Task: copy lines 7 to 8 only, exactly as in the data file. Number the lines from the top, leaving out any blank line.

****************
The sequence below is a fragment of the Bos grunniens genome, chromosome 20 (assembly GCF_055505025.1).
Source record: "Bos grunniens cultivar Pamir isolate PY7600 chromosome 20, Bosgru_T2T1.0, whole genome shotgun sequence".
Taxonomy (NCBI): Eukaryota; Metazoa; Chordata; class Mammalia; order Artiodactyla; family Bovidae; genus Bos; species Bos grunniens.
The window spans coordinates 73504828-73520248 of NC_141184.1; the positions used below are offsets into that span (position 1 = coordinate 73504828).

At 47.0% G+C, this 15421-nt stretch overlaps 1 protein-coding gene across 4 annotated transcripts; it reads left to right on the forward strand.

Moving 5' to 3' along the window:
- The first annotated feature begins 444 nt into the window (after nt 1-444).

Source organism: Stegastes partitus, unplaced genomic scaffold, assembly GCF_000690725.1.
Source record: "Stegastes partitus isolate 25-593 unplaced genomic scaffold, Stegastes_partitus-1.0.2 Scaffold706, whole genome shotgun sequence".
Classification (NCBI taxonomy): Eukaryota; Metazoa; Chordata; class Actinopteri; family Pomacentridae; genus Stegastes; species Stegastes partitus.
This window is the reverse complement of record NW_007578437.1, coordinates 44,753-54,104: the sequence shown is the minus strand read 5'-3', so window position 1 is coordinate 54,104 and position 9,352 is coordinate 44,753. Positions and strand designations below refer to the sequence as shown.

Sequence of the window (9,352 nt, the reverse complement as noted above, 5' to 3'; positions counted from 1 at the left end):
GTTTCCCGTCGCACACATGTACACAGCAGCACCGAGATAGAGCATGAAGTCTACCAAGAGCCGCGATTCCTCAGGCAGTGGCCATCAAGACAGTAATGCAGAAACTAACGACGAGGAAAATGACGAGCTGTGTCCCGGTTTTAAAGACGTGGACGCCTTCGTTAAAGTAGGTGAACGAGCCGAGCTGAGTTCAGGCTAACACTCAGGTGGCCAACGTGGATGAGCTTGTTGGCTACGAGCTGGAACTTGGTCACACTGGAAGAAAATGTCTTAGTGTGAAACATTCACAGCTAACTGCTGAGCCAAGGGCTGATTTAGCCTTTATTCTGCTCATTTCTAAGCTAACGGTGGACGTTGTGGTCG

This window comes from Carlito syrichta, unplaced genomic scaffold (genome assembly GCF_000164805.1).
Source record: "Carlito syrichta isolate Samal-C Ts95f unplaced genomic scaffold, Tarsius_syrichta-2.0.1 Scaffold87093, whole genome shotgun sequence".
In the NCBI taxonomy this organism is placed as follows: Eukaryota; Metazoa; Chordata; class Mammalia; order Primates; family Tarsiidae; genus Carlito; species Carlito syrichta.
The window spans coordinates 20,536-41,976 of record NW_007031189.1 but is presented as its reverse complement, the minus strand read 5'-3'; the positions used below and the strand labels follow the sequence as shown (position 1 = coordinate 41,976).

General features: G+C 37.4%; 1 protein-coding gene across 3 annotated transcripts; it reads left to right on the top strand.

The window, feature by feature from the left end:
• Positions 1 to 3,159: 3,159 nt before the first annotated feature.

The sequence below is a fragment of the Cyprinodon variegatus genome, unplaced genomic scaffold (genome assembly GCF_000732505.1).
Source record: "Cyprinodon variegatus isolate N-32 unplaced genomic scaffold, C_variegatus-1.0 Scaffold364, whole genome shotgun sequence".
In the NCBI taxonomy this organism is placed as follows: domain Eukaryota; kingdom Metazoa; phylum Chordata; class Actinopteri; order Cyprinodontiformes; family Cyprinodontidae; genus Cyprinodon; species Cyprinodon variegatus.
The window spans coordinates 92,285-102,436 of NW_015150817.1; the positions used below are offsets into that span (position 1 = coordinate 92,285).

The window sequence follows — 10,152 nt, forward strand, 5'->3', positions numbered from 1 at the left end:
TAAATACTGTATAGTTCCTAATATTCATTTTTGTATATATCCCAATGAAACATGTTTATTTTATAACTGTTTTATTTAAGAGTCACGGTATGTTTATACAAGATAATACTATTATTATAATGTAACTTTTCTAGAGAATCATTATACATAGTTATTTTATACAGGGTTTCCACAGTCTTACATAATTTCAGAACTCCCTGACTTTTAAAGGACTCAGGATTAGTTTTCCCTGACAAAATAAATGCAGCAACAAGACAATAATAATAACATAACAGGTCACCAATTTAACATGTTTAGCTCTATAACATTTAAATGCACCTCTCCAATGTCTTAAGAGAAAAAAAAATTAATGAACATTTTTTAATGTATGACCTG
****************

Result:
- The first annotated feature begins 444 nt into the window (after nt 1-444).

Source organism: Stegastes partitus, unplaced genomic scaffold, assembly GCF_000690725.1.